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Kevin Roeten: AGW Believers Misunderstand a Closed System
Thursday, December 9th 2010, 9:47 PM UTC
Co2sceptic (Site Admin)
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Total solar irradiance, or insolation, is shown on the recent graph Solar Variation.

Can believing the earth is not a closed system hurl non-technical people down the forsaken path of anthropogenic global warming? Physics tells us that there are 3 types of systems: a closed system (cannot exchange matter, but can exchange heat), an isolated system (exchanges nothing), and an open system (exchanges everything). The earth, therefore, IS a closed system, because no matter is exchanged, but heat can be.

If no matter can be exchanged, nitrogen, oxygen, carbon, and all other elements will remain in the same quantities for the millions of years earth exists. With a finite amount carbon and oxygen, there will always be a finite amount of CO2. As a result, both warming and cooling of the earth takes place, and is partially explained by this video on Solar Variation.

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On page 35, in the Climategate Book - Brian Sussman - Exposing Global Warming Scam, practically decapitates Michael Mann’s infamous “hockey stick”. Inserted in a Nature #392 (1998 edition), Mann had a bogus graph that had temperature with the stick positioned horizontally, and the blade pointing straight up. It was a popular method to convince the public the earth was in trouble with CO2-produced temperatures going through the roof.

In Climate during the Carboniferous Period (2), CO2 concentration has historically been much higher than today’s 400 ppm. For example, during the Jurassic Period (200 MYA), average CO2 concentration was about 1800 ppm, or almost 5x higher than today. The highest concentrations during all of the Paleozoic Era occurred during the Cambrian Period, at nearly 7000 ppm. That’s about 17x today’s 400 ppm.

In fact, if there was any rise in CO2, most climatologists actually point to a rise in earth temperatures proceeding any rise in CO2 levels by 400-1000 years. (1) [Brian Sussman, Climategate, New York: WND Books, 2010, p 75]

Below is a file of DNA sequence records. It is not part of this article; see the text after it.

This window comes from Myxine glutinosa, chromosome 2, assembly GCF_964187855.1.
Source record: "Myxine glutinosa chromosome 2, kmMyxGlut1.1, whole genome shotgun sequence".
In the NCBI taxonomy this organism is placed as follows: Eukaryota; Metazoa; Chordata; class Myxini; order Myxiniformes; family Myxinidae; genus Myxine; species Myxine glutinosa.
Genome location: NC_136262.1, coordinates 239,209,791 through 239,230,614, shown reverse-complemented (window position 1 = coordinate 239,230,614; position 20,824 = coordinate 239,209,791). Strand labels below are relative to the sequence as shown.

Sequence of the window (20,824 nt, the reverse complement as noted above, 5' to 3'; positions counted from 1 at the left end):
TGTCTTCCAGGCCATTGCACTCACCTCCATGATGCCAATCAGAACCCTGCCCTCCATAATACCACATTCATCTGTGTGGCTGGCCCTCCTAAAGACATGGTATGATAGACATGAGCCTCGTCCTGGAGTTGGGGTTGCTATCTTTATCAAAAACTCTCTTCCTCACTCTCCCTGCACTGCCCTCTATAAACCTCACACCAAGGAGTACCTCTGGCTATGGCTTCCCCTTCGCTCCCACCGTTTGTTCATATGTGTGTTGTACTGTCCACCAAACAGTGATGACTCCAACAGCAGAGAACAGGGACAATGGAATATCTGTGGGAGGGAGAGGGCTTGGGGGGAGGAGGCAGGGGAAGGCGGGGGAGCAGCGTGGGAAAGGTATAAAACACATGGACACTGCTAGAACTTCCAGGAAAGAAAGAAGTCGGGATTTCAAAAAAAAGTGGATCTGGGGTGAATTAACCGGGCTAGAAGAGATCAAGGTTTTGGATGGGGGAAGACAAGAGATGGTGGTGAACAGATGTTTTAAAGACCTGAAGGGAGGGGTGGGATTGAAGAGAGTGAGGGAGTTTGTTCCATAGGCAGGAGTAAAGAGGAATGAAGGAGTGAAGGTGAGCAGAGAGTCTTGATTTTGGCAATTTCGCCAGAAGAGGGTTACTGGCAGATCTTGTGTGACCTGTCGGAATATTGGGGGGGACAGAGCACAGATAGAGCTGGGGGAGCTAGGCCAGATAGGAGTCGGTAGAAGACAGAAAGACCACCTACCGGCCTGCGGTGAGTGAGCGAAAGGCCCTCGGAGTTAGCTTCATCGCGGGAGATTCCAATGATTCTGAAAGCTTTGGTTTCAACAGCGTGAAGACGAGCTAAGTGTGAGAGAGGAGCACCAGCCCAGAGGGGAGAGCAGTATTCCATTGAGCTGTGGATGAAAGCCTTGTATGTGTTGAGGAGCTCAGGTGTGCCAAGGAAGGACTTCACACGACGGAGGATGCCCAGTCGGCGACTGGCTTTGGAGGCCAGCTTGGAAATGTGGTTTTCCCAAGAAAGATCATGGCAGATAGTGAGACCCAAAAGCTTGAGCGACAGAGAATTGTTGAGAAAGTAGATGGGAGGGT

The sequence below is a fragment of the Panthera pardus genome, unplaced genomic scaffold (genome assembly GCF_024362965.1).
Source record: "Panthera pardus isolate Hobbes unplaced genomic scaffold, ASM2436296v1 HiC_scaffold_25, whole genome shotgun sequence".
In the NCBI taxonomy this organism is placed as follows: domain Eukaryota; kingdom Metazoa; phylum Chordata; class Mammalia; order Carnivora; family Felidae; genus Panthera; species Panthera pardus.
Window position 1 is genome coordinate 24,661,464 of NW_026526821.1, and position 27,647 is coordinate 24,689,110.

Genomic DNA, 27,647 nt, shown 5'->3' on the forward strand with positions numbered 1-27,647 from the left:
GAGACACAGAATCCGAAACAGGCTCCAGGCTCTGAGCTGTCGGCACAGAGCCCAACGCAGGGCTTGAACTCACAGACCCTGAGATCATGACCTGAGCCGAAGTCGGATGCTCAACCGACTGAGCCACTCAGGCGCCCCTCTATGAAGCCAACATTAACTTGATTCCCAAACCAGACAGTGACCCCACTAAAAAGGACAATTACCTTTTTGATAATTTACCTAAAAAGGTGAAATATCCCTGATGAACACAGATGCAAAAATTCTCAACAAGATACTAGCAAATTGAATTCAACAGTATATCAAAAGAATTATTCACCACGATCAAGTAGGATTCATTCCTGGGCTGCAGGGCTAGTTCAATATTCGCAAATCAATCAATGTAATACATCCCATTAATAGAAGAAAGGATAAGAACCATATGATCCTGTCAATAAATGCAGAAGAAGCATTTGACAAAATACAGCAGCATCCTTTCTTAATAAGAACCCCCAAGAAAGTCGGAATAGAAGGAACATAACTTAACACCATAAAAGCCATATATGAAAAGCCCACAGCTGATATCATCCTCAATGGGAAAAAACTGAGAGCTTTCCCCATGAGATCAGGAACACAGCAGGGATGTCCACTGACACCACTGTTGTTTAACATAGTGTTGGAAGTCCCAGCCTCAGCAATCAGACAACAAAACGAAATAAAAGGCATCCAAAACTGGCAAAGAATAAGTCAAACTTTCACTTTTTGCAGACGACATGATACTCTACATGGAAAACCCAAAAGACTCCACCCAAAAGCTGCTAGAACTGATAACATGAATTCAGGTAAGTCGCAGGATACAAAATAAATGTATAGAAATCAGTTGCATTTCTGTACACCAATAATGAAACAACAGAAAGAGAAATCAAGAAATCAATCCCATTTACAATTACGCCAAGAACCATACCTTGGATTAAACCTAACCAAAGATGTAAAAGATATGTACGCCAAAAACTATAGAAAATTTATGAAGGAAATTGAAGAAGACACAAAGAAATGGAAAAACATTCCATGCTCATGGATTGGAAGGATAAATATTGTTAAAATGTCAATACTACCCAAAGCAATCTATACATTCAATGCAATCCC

Sunspots, areas of solar unrest described in Solar Variation, are a distinct factor for climate change on earth. Through the 1930s the most persistent advocate of a solar-climate connection was Charles Greeley Abbot (Smithsonian Astrophysical Observatory). Sunspot variations were believed to be a huge reason for climate changes.

Sunspot numbers over the past 11,400 years have been calculated. The level of solar activity during the past 70 years is exceptional — the last period of similar magnitude occurred over 8,000 years ago. The sun was at a similarly high level of magnetic activity for approximately 10% of the past 11,000 years. Almost all of the earlier high-activity periods were shorter than the present episode.[27]

Sunspot cycles are numerous (3). Listed, they are: a) Schwabe 11 year cycle, b) Hale cycle (every 22 years the magnetic field of the sun reverses, so magnetic poles return to same state after two reversals), c) Gleissberg cycle (80-90 years; amplitude modulation of Schwabe Cycle), d) Suess cycle (every 210 years), e) Halstatt cycle (every 2300 years), and f) Xapsos cycle (every 6000 years).

The production of carbon-14 also is related to solar activity. Carbon-14 is produced in the upper atmosphere when cosmic ray bombardment transforms carbon into an unusual isotope with an atomic weight of “14” rather than the more common “12”.

Looking at the carbon-14 record, one could see that it too matched a pattern of climate change. One could connect the sunspot observations with the carbon-14 record, giving new doubts about solar stability. Because carbon-14 cycles are quasi-periodic, (Damon and Sonnet, 1989), those cycles can predict future climate[37]. Other patterns have been detected as well in its production every 105, 131, 232, 385, 504, 805, and 2,241 years (Damon and Sonnett, 1991).

The solar magnetic field, UV radiation (causes higher ozone production, leading to stratospheric heating and to pole-ward displacements in the stratosphere and troposphere wind systems), cloud formation by sun’s cosmic rays, solar flares (proton event), galactic cosmic rays (GCRs), and other features can easily affect climate rise and fall, along with the sunspot number.

One composite of the last 30 years of solar variability

CO2 accounts for less than 1% of gases in earth’s atmosphere; but only 3% of that sliver is due to man. (4)[Brian Sussman, Climategate, New York: WND Books, 2010, p.55]

It seems that earth cannot exchange matter, but can exchange heat. But we all know it exchanges heat with the sun, and is a closed system. The sun, however, has nothing to do with being anthropogenic.

Kevin Roeten

1) Sussman, Brian. Climategate. New York: WND Books, 2010, p 75

2) Scotese, Christopher. “Plant Fossils of West Virginia”. Climate and the Carboniferous Period. 21 Mar. 2009. Paleomap Project


4) Sussman, Brian. Climategate. New York: WND Books, 2010, p 55

Posted by Kevin Roeten on 12/8/10

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